What’s your real age? The new era of anti-aging
I just received the results of my biological age test, and as many of you suspect I am apparently immature for my age. Seriously though, the science of measuring biological age–as opposed to chronological age–is now a validated concept. It uses advanced techniques to measure cumulative changes in DNA, which corresponds to rate of aging. Researchers call it a “biological clock.” Why is this important? With a biological clock, the effectiveness of anti-aging interventions can be accurately measured. Happily, I am apparently several years younger biologically than my chronological age.
We’re in the early stages of a new era in anti-aging science, and with it we need an updated definition. For the first time in history, research is revealing ways to set back our biological clocks, though human clinical trials are still in their infancy. The implications of this are immeasurable however; clearly we are moving beyond smoothing a few wrinkles or popping a couple of vitamins and calling it anti-aging. I propose a comprehensive definition of anti-aging based on 3 things:
- 1. Procedures to create a more youthful appearance, reversing the physical manifestations of aging.
- 2. Supplements (and possibly drugs) to restore a more youthful physiology and counter the physiologic manifestations of aging. This may include hormones and metabolism boosters.
- 3. Interventions to slow or reverse aging at a genetic level – slowing or reversing fundamental genetic changes of aging and re-setting the biological clock. In doing so, healthy lifespan may be extended.
It has long been debated whether plastic surgery and aesthetic medicine can accurately be called “antiaging.” We make people appear younger, but aren’t addressing the aging process itself, or so goes the argument. But it has been shown that surgical interventions such as facelifts have value in terms of quality of life measures. A 2017 review of the psychology of facelift patients found a satisfaction rate of more than 95%, with “improvement seen in positive changes in their life, increased self-confidence and self-esteem, decreased self-consciousness about their appearance, and overall improvement in quality of life”. If you ask me, anti-aging certainly has to include enhancing quality of life.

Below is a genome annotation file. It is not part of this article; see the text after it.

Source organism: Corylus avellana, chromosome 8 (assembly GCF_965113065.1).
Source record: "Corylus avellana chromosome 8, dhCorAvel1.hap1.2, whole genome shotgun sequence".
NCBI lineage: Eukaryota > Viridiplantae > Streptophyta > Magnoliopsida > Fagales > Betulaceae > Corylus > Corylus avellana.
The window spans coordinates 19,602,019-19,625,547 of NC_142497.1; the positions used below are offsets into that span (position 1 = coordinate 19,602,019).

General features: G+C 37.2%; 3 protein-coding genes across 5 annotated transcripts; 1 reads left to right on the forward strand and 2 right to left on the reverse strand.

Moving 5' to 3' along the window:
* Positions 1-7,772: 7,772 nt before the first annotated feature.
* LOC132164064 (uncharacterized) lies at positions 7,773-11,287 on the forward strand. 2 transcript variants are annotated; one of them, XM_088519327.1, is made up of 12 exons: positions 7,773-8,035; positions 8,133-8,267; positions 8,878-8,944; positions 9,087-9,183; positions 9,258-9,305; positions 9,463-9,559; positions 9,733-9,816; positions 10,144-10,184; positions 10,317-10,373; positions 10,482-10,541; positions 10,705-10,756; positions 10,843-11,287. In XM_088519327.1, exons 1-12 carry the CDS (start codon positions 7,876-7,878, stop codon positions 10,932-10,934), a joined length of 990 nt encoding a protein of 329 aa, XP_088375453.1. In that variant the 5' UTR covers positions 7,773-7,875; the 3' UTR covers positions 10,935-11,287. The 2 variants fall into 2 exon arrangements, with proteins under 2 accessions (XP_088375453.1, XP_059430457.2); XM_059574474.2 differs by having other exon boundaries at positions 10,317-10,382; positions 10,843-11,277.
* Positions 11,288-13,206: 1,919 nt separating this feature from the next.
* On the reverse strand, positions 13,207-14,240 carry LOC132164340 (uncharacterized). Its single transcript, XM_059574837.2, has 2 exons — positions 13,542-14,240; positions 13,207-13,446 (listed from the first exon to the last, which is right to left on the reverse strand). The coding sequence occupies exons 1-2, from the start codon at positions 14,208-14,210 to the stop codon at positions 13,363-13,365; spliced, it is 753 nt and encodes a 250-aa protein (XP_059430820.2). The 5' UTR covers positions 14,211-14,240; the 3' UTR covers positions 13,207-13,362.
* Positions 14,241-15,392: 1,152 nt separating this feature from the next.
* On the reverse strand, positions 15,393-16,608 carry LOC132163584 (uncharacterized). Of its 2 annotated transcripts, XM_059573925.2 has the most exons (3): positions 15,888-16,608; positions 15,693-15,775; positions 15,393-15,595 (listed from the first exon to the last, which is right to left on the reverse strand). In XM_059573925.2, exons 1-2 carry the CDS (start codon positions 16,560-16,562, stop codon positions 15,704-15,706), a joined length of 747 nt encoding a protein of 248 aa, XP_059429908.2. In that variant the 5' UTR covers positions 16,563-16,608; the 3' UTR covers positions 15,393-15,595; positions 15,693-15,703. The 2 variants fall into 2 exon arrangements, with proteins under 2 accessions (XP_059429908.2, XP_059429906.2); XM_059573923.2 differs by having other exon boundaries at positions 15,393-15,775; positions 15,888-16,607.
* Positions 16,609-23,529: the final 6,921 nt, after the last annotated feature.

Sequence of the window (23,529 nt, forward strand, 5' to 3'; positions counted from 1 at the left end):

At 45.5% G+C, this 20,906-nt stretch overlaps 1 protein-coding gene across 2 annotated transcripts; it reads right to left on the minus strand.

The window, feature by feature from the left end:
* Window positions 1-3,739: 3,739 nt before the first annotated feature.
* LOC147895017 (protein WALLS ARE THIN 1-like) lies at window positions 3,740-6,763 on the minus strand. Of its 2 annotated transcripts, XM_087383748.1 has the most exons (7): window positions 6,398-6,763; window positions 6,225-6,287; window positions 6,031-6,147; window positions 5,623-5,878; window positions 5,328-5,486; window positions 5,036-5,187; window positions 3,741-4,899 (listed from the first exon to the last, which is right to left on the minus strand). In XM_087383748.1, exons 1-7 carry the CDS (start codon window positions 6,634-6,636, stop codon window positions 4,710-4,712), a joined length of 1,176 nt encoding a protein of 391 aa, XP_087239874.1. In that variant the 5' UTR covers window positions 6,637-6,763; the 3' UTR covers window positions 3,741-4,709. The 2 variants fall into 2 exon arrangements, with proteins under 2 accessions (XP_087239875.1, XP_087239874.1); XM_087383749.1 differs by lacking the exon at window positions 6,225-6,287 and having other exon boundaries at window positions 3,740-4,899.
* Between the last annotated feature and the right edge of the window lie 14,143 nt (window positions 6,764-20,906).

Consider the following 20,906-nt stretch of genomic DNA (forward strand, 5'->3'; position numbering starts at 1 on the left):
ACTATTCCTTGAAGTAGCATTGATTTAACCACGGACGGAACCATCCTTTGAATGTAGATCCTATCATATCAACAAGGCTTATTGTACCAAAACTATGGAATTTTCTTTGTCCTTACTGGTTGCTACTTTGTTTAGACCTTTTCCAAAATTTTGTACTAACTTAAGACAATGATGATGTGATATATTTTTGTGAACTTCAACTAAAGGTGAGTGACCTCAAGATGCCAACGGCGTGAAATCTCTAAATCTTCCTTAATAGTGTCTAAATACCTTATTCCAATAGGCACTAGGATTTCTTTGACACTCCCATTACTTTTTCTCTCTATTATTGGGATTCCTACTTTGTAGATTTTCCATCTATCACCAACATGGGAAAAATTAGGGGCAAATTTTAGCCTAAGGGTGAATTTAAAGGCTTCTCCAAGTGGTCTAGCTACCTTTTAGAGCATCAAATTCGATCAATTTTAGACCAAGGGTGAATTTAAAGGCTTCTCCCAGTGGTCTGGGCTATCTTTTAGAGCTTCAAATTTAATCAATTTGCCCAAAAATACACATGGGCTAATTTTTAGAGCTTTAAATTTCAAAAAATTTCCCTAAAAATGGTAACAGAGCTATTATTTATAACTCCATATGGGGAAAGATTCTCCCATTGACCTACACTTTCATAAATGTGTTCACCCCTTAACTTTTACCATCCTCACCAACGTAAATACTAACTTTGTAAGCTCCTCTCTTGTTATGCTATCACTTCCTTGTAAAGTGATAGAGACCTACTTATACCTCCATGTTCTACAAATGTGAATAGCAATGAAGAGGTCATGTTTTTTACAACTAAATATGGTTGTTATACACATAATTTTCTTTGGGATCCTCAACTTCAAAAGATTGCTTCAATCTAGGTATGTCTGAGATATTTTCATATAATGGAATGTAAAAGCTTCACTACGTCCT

The use of supplements, hormone replacement, stem cell therapies and the like has a controversial past. Often they become widely adopted before clinical trial evidence, and in some cases persist even after trials disprove them (see for example my post on anti-oxidant supplements.) Human growth hormone has been widely used as an anti-aging nostrum for decades, often a step or two ahead of federal regulators. While it has been extensively studied, side-effects and other issues have limited its acceptance by the medical community. (I don’t want to go into this in much detail here, but recent breakthroughs may change the situation dramatically.) As for metabolism boosters, it is vital to understand the latest science rather than casually scanning the supplement aisle or the pages of a lifestyle magazine.
As for the third category, can we really reverse aging at a genetic level? It is starting to look that way, though the topic is too technical to summarize briefly. I will post more on this in the coming months, but in the meantime here are a few terms that you should know:
- Biological clock: Also called epigenetic clock or DNA methylation clock, this reflects your biological age which may differ from your chronological age.
- Epigenetics: This is where the real action is in anti-aging science right now. Epigenetics refers to the control system for our DNA, determining which genes are activated, which are shut down, and so forth.
- Sirtuins: A component of the epigenetic system, sirtuins are a family of enzymes specific to genes related to aging and metabolism. Activation of sirtuins triggers certain metabolic changes that in turn control longevity and health. The red wine molecule resveratrol was the first sirtuin activator to be identified.
That’s enough for now, so if you will excuse me I’m going to go and celebrate my newfound youth. Responsibly, of course.